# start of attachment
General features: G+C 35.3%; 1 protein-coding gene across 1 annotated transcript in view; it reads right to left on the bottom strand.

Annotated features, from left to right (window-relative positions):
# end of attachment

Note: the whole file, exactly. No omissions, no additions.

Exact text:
General features: G+C 35.3%; 1 protein-coding gene across 1 annotated transcript in view; it reads right to left on the bottom strand.

Annotated features, from left to right (window-relative positions):